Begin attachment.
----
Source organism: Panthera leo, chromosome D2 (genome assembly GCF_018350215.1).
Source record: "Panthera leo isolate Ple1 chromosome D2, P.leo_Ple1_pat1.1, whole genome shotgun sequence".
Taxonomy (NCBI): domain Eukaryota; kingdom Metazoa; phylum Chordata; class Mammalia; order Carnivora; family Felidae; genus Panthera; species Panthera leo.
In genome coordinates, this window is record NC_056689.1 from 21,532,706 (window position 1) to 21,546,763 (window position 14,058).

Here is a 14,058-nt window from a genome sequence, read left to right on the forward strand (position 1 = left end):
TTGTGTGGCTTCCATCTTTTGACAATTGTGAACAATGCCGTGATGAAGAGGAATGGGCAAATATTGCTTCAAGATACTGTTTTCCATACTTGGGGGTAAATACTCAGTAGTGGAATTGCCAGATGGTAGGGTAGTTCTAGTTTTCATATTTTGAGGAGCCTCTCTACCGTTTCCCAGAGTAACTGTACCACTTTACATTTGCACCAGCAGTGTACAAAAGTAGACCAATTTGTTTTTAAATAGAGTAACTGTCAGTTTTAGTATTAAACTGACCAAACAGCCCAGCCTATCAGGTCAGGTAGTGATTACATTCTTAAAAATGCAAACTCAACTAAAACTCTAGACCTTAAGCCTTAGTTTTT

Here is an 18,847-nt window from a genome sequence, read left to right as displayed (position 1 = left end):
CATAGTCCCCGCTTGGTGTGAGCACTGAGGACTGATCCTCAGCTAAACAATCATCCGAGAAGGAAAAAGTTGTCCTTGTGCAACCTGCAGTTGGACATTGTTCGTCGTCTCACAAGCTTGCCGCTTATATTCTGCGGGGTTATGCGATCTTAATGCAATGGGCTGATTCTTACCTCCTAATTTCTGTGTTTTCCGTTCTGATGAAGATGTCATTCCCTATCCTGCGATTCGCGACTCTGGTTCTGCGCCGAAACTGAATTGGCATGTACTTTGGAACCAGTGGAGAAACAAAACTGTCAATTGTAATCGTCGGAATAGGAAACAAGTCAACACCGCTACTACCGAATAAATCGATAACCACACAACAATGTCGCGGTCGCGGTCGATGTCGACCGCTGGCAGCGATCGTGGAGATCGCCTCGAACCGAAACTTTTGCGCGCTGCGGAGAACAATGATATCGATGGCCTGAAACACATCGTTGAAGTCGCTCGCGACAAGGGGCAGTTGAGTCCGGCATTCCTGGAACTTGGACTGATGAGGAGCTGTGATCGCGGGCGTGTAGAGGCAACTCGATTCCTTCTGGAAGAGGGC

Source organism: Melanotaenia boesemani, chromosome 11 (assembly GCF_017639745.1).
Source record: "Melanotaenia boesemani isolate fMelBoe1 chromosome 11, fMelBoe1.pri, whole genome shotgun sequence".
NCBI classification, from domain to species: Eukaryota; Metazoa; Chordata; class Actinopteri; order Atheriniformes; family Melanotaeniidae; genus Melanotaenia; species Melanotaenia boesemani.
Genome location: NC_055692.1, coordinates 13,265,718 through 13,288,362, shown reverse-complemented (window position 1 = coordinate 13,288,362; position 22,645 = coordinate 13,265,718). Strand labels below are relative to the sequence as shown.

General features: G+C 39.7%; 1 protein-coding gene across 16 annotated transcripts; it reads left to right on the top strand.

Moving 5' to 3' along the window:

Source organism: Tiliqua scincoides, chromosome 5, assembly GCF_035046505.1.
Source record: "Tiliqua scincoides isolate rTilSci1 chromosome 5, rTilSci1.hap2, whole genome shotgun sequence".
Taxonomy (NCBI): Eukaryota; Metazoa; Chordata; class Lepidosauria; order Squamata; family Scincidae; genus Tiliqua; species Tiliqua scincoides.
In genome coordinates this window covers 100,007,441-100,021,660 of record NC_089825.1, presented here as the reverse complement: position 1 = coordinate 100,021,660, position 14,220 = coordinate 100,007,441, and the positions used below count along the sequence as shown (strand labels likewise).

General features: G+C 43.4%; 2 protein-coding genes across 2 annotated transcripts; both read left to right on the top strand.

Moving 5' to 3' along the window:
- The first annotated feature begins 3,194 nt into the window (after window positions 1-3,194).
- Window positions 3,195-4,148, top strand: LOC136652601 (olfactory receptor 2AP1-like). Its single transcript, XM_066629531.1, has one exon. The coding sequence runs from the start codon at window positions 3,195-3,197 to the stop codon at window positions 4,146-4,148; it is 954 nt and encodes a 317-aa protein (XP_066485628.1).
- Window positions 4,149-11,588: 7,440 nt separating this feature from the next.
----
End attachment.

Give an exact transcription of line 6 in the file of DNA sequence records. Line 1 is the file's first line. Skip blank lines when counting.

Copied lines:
TTGTGTGGCTTCCATCTTTTGACAATTGTGAACAATGCCGTGATGAAGAGGAATGGGCAAATATTGCTTCAAGATACTGTTTTCCATACTTGGGGGTAAATACTCAGTAGTGGAATTGCCAGATGGTAGGGTAGTTCTAGTTTTCATATTTTGAGGAGCCTCTCTACCGTTTCCCAGAGTAACTGTACCACTTTACATTTGCACCAGCAGTGTACAAAAGTAGACCAATTTGTTTTTAAATAGAGTAACTGTCAGTTTTAGTATTAAACTGACCAAACAGCCCAGCCTATCAGGTCAGGTAGTGATTACATTCTTAAAAATGCAAACTCAACTAAAACTCTAGACCTTAAGCCTTAGTTTTT